Office 365 Groups: Let People Outside the Organization Email the Group

1 minute read

As a consultant, on a daily basis I’m working in multiple Office 365 tenants. In some of those tenants I have an account (license) with my own Sympraxis email, and in many others, I have an email address within the client organization’s domain.

Believe me, it all gets pretty confusing – if it weren’t for LastPass keeping track of my logins, I’d be doomed!

With all the Office 365 Groups goodness going on, it’s great to try to keep track of “Group conversations” in a central place. By including the email alias for a Group in email-based exchanges, we can save those conversations for posterity.

Given the complexity of my account setup across clients (let me know if you have suggestions on how to make that easier!), it’s really helpful for me to use my Sympraxis email account to centralize *my* conversation activity, at least.

To do this in a given Office 365 Group, you can change the Let people outside the organization email the group setting for the Group, as shown below. This allows me to be a member of the group with whatever account I have in that tenant, but also to email in with my Sympraxis account.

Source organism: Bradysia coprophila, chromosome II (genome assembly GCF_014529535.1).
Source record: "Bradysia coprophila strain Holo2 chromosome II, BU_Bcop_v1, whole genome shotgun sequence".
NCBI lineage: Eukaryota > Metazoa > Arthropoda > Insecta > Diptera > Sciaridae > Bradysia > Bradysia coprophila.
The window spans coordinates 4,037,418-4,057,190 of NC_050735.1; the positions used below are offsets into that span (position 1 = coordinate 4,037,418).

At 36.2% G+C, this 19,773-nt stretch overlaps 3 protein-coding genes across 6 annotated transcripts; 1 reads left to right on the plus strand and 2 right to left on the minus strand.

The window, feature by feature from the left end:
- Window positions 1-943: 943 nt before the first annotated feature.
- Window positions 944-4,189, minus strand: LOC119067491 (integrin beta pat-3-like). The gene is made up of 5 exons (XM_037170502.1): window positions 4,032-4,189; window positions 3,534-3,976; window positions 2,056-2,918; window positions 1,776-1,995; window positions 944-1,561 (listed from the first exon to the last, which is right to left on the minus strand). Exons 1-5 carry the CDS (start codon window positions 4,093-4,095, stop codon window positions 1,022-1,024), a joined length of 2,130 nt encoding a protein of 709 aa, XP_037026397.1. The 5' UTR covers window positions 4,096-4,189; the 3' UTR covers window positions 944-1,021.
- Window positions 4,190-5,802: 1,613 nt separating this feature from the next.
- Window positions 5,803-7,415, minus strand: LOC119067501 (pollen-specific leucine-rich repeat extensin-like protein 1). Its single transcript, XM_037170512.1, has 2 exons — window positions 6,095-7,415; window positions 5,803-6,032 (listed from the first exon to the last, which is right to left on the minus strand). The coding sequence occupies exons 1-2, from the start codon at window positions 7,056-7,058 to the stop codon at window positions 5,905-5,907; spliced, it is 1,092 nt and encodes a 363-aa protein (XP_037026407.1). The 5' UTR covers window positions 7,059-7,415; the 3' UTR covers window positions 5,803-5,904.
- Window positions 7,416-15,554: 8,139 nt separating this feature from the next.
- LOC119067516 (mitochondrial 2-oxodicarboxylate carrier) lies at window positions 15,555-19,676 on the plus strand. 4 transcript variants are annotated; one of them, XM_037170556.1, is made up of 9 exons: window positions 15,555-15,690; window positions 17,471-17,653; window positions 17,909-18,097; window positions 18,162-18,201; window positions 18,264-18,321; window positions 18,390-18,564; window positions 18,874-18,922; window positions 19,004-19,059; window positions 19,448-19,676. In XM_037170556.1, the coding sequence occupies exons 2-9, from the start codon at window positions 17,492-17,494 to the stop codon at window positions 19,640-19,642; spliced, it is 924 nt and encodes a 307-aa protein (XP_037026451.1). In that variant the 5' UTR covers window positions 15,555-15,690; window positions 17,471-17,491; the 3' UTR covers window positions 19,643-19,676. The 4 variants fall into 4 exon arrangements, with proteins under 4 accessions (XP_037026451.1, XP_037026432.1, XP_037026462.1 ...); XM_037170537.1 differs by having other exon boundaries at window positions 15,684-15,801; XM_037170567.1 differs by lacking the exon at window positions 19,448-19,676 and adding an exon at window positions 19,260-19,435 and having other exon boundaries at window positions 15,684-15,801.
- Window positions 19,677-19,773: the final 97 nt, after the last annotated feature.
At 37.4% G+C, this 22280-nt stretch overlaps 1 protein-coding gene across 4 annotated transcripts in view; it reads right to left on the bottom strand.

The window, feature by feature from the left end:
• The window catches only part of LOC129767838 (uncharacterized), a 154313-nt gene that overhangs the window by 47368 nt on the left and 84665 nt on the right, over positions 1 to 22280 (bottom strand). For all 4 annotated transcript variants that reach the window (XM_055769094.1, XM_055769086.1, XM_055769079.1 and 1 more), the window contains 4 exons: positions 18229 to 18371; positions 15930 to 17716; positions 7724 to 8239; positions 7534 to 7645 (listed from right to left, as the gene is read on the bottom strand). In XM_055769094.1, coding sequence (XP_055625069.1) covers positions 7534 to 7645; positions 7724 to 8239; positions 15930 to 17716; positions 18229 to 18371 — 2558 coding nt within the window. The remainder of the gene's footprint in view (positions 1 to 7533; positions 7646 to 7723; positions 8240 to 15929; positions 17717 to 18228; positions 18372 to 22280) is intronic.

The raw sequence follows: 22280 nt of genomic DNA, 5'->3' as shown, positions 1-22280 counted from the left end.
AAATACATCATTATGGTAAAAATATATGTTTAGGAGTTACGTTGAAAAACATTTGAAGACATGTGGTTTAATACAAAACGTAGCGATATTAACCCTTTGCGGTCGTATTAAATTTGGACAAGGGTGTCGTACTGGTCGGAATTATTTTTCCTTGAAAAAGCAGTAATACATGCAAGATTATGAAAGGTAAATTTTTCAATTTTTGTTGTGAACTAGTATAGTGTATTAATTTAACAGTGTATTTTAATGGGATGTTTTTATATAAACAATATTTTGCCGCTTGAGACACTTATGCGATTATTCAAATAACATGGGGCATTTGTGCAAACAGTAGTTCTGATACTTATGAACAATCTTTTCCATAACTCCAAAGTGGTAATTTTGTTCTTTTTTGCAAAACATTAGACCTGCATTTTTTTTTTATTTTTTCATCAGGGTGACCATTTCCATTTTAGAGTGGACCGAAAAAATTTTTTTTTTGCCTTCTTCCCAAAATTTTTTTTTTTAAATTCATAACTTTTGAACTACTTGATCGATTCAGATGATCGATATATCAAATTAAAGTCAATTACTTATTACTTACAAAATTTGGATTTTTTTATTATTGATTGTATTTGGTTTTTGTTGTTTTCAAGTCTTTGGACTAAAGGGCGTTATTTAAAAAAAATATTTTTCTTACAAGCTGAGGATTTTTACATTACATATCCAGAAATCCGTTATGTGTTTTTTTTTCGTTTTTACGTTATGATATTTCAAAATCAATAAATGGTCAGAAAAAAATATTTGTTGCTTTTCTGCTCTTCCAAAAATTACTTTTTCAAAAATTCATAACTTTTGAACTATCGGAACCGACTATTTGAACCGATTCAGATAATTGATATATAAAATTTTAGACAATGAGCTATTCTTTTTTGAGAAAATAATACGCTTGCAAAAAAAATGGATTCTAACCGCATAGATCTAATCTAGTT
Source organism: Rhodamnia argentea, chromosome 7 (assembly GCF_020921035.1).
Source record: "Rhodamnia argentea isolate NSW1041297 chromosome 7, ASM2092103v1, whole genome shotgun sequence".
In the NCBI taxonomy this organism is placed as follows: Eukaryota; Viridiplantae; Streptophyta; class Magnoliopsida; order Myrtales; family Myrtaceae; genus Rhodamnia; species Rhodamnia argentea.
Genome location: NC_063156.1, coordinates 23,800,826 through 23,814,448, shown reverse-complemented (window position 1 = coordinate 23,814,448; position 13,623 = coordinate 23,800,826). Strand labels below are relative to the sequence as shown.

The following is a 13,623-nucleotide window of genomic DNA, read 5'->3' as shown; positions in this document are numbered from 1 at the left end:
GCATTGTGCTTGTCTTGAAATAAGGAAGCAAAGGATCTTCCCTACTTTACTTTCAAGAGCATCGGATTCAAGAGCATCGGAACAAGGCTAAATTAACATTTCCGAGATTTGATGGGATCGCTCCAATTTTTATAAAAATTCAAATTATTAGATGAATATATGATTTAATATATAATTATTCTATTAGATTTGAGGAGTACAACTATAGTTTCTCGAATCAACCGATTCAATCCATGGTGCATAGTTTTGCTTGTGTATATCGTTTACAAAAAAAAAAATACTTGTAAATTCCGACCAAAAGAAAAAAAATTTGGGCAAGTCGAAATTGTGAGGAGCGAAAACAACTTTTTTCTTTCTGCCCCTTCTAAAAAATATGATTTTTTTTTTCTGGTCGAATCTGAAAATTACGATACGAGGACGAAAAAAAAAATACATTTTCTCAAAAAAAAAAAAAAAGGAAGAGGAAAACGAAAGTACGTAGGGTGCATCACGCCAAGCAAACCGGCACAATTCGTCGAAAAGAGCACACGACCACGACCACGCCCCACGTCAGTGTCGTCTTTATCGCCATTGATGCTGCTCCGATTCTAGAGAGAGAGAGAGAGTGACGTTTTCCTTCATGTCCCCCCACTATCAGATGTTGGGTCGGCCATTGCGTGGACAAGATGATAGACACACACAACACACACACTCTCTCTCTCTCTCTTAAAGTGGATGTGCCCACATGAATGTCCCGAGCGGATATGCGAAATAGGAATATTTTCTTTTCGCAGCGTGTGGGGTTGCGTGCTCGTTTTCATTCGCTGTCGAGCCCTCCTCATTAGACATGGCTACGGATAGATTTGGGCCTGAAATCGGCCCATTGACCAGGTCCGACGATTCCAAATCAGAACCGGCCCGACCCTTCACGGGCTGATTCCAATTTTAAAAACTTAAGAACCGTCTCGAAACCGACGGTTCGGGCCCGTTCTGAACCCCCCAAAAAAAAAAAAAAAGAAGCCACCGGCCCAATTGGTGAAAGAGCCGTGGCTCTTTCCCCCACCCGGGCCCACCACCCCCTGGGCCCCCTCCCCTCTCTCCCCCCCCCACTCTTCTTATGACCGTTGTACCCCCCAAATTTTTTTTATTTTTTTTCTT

In theory, this opens up your Group conversation to “spam” or other unwanted outside emails. In practice, it’s probably not a problem, especially for a Group which has a relatively limited lifespan. You’ll probably want to consider which Groups really need this setting enabled.

In any case, it was a little tricky to find the setting after the Group was set up, so I figured I’d share.

  • If you’re in the SharePoint site for the Group, Go to Group conversations (link in the upper right)
  • This takes you to the Outlook-in-a-browser view of the Group
  • In the upper right of the screen, click on the ellipses (…)

  • Click on Edit group


Now, if I could only choose the color for the Group! I’m sure that setting is somewhere, too. Any ideas?



    • @Mike:

      I’m pretty sure we’ll be able to add external people to teams, but that’s sort of a different use case. The whole “federation” idea is too complicated for real people to figure out. That said, it’s the way we work these days.


  1. Managing multiple logins – I set up multiple users in Chrome and keep signed into each client in each user. Right click on the user in the title bar and switch easily to the client I need. I usually set the home page for each user to the email inbox or the SharePoint site in their tenant that I’m currently working on. Often it remembers the login sufficiently long enough not to need to sign in each time too. Plus it means you can login to multiple clients at once… but occasionally it does get confusing. :)


Have a thought or opinion?